She won the Allegheny County Controller seat handily in November with 61 percent of the vote. Her inauguration will be held on January 2nd. The special election to fill her House seat has not yet been scheduled; the 22nd District was moved from the Pittsburgh area to Allentown during redistricting.
Wagner isn’t the only Pittsburgh Dem to be entering the private sector this month. Outgoing County Exec Dan Onorato took a job with Highmark last week. Dan Onorato will join the company as Executive Vice President, Chief External Affairs and Communication Officer, effective January 3, 2012. He will be responsible for Corporate Communications and Public Relations; Community Affairs, including the Highmark Foundation; and the Highmark Caring Place in addition to Government Relations.
Rick Santorum’s campaign was dealt a blow Thursday when it failed to make the presidential primary ballot for his home state: Virginia.
The former Pennsylvania Senator was unable to acquire the 10,000 signatures required to compete in the state’s March 6 primary.
Santorum was born in Winchester, Virginia and moved to Butler County, Pa. as a child. He officially changed his residency to Virginia after leaving office.
During Santorum’s unsuccessful 2006 Senate re-election campaign, he was repeatedly criticized for the fact that his children used Pa. tax dollars to pay for a cyber school despite the fact that his family resided mostly in Virginia. It was an especially tough hit since Santorum himself used the residency issue to great effect when he defeated incumbent Rep. Doug Walgren in 1990.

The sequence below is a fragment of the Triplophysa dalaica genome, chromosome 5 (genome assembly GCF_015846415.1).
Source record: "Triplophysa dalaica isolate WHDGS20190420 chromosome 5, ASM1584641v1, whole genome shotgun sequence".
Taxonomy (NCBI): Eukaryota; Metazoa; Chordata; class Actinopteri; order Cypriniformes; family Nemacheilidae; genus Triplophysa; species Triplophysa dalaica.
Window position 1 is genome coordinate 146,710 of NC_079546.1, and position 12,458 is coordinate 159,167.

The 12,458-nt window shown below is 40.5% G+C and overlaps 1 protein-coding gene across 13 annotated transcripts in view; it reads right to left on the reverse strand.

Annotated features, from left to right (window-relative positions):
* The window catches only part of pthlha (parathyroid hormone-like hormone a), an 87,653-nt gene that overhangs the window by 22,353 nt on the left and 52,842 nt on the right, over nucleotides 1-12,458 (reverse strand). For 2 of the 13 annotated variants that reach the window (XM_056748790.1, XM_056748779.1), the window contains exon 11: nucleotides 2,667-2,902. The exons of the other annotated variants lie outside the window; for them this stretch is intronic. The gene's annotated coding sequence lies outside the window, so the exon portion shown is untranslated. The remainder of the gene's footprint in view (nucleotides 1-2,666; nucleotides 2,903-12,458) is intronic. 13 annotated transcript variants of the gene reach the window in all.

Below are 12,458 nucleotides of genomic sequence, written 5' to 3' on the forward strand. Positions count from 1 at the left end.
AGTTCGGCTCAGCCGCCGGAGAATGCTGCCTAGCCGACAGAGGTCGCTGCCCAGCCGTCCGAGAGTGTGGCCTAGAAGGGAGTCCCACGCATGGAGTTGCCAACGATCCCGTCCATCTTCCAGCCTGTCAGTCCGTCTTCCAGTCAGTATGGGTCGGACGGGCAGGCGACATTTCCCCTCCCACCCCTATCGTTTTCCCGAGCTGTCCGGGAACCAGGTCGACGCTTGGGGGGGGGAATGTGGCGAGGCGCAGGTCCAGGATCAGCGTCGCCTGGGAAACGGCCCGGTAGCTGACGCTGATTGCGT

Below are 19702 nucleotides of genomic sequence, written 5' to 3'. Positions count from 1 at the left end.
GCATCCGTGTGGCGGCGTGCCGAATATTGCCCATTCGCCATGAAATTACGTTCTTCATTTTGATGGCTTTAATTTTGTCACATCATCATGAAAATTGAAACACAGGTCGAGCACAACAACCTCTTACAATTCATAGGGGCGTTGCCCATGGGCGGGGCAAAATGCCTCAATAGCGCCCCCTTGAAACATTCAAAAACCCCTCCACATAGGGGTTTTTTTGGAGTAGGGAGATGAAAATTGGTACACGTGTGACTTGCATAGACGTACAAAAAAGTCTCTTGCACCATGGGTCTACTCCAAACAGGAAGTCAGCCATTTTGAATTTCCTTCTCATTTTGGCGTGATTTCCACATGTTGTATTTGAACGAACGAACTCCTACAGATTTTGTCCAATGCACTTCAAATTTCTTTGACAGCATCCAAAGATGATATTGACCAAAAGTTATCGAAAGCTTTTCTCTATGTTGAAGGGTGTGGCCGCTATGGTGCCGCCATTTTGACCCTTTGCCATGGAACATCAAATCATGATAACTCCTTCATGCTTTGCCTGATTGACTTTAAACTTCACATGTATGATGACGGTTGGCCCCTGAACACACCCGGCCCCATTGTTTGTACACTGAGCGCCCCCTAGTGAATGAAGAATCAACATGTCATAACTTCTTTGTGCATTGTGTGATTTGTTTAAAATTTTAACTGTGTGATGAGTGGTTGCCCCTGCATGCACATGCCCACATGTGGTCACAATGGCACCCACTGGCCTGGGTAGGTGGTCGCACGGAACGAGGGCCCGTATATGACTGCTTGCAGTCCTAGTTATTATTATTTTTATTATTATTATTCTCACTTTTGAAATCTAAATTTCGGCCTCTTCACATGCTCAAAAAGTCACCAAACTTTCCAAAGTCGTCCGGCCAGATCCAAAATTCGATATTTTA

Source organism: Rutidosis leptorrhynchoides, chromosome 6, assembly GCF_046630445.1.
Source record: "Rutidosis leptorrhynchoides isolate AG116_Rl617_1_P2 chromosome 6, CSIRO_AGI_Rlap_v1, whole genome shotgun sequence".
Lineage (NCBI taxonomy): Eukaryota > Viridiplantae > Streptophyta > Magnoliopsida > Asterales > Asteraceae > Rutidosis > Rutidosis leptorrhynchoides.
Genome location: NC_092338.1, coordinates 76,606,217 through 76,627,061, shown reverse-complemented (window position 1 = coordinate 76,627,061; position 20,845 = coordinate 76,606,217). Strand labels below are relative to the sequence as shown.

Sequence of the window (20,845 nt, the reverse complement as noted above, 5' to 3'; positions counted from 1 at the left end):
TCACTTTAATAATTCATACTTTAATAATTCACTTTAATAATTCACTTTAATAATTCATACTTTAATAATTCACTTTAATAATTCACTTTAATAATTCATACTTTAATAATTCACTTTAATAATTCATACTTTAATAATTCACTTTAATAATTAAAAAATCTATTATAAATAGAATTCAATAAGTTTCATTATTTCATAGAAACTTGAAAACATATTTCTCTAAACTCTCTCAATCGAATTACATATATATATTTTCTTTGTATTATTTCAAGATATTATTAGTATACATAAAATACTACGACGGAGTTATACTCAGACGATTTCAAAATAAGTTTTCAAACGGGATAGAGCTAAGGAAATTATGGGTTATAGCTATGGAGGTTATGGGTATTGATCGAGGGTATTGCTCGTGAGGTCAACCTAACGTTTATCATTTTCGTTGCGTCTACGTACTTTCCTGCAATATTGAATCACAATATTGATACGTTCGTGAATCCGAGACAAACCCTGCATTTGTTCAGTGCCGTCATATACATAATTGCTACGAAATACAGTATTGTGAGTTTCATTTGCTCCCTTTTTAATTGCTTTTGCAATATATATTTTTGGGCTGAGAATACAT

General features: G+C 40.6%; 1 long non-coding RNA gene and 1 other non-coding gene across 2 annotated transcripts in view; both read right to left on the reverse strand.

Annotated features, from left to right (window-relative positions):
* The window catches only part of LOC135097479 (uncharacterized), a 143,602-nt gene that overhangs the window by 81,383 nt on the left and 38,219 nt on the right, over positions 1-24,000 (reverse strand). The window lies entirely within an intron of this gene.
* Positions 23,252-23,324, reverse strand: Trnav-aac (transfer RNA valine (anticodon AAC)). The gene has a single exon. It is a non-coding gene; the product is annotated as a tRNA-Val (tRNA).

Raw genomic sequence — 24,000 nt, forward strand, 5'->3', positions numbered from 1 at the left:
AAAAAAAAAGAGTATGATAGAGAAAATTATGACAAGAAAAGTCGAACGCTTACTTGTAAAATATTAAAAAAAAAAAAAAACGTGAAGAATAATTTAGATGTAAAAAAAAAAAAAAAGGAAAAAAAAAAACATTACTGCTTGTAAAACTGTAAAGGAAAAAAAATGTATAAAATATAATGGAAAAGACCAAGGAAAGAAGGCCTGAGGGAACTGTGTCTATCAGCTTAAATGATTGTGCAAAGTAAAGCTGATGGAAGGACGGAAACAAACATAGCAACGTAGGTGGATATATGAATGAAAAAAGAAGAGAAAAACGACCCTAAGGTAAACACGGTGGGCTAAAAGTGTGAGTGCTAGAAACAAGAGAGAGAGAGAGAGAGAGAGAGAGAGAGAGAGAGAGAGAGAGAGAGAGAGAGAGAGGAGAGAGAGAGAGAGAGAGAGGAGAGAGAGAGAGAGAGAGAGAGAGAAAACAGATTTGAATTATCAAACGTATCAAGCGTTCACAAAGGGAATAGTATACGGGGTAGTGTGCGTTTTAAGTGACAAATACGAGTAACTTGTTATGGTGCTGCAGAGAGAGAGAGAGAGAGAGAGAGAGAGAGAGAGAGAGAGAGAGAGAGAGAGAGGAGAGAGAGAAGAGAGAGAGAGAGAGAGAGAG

Former House Speaker Newt Gingrich, who also resides in Virginia, was also on the cusp of not meeting the Virginia primary requirements; however, he was able to pay volunteers to collect the final signatures.
Santorum’s poll numbers in Iowa have ticked up, but his campaign has had its share of press troubles in the past two days, too.
“We would never ask a candidate [for funds] – and by the way, when you endorse Rick Santorum you probably should also know that you’re not asking for $1 million. We would never ask a campaign or a candidate for funds. Especially when you do a personal endorsement.”
Good afternoon politicos, and welcome to the Buzz. We know we said there wouldn’t be an email today, but we just can’t keep away. There have been some interesting developments this morning, plus we wanted you to know that this week’s Ups & Downs are posted.
Merry Christmas, Happy Hannukah, and have a good weekend. We’d say we’ll be on a limited schedule between now and the New Year, but you’d know better than to believe us.
Casey & Schwartz Named Conferees
This morning, the United States Congress unanimously passed an extension of the payroll tax cut for another 2 months. Sen. Bob Casey and Rep. Allyson Schwartz (D-Montgomery) will be two of the conferees charged with making up the difference.
Serious Primary Challenger Emerges for Holden